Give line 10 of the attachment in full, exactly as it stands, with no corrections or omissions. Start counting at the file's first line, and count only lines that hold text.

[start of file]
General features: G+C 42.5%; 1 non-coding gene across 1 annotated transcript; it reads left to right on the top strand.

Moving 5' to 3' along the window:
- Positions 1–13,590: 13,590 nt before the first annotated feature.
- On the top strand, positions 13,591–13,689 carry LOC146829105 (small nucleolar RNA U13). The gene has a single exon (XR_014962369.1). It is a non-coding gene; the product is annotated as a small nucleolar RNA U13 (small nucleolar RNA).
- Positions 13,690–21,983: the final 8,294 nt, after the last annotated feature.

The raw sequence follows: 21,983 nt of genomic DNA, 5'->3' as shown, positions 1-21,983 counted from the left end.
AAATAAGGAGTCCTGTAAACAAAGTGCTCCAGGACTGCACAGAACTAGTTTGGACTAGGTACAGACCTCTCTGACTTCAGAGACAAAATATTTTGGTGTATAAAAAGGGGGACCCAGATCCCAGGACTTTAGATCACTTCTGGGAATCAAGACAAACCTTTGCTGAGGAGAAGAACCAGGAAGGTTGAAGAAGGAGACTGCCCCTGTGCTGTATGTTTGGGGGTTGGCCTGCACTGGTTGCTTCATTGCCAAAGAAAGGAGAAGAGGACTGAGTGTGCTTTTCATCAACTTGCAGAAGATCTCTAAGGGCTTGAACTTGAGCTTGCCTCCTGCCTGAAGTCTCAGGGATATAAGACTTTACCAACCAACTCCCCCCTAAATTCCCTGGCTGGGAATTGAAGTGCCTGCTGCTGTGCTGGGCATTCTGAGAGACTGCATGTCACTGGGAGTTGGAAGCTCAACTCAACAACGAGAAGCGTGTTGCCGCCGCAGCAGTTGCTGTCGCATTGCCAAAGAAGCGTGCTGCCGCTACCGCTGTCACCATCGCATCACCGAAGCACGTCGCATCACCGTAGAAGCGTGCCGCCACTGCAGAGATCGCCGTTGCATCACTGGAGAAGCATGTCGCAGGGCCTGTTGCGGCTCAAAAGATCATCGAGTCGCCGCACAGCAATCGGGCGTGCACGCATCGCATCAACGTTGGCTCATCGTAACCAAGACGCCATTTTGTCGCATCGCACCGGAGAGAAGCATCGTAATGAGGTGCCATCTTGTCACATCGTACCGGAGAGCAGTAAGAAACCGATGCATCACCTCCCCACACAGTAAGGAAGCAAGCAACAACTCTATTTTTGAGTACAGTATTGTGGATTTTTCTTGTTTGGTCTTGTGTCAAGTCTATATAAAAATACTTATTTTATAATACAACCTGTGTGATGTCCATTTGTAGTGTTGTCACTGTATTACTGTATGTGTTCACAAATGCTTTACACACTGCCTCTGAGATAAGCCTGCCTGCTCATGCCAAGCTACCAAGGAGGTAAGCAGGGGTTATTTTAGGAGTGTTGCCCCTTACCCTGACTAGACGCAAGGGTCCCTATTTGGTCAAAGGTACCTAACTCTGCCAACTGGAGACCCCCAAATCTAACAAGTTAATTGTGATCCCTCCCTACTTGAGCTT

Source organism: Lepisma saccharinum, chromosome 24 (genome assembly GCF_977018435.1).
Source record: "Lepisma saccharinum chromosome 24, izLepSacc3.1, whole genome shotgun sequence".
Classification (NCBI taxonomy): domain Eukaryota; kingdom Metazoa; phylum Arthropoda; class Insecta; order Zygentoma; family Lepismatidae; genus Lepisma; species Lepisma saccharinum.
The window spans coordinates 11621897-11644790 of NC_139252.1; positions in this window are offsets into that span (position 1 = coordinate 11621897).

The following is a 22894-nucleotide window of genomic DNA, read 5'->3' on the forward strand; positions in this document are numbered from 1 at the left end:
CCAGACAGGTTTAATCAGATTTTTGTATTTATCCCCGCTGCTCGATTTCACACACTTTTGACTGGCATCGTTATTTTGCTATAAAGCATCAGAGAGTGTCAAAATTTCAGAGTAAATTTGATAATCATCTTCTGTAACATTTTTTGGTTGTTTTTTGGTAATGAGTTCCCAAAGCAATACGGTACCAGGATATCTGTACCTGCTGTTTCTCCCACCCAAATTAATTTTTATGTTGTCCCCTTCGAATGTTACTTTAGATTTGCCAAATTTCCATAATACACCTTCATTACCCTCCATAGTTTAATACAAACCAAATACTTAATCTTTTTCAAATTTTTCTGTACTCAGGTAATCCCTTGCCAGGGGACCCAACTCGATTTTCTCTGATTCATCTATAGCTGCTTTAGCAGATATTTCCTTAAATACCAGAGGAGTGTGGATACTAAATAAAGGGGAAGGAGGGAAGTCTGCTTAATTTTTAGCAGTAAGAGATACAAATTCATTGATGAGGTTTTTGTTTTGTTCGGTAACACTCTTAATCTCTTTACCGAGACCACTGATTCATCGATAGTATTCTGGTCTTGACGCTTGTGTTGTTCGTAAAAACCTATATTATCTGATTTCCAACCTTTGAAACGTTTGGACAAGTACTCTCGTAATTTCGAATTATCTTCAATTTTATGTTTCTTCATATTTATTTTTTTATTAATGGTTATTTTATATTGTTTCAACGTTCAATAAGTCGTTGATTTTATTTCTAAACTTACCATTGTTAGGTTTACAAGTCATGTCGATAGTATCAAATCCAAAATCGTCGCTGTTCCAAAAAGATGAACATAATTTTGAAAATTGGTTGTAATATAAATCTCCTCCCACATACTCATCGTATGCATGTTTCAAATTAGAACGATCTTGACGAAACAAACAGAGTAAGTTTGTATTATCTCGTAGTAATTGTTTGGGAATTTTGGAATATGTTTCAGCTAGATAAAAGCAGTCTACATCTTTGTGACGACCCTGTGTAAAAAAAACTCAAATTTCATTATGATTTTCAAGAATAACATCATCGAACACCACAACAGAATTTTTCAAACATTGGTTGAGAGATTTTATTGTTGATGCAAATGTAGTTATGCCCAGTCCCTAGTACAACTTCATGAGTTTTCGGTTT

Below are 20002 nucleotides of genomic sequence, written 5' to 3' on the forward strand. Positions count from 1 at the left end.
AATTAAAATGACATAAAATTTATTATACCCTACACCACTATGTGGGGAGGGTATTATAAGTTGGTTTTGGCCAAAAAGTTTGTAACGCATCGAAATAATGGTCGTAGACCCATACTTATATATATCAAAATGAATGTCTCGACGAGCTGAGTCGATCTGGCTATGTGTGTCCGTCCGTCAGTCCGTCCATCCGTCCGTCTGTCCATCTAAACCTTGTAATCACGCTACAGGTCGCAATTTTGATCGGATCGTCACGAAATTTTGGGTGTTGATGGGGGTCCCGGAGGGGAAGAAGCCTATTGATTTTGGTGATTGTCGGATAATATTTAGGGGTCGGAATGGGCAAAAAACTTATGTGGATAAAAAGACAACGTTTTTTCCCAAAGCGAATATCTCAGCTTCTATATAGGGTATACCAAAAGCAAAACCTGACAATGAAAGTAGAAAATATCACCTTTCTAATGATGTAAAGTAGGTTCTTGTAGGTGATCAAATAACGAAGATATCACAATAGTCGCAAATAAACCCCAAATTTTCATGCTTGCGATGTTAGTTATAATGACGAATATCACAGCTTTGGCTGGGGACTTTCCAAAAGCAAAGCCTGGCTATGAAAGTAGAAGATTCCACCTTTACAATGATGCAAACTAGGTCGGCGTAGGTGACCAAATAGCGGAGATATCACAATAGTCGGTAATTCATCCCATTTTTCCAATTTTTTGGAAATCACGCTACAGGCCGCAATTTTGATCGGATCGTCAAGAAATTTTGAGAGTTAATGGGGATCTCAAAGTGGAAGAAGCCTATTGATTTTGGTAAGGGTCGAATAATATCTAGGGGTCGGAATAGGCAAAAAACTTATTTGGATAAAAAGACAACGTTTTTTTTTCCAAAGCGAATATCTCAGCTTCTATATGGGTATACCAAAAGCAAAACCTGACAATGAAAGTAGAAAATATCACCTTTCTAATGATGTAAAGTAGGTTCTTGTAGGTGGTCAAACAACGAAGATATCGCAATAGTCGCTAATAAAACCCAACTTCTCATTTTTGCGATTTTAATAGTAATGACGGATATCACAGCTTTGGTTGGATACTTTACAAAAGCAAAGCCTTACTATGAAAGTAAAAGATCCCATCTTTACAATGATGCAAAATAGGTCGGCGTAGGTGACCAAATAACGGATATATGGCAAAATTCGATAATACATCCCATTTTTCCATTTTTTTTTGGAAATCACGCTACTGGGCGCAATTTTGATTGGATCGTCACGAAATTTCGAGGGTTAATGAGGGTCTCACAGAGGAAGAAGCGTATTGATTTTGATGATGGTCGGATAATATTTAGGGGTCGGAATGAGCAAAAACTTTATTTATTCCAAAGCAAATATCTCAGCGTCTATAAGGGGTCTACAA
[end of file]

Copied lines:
Classification (NCBI taxonomy): domain Eukaryota; kingdom Metazoa; phylum Arthropoda; class Insecta; order Zygentoma; family Lepismatidae; genus Lepisma; species Lepisma saccharinum.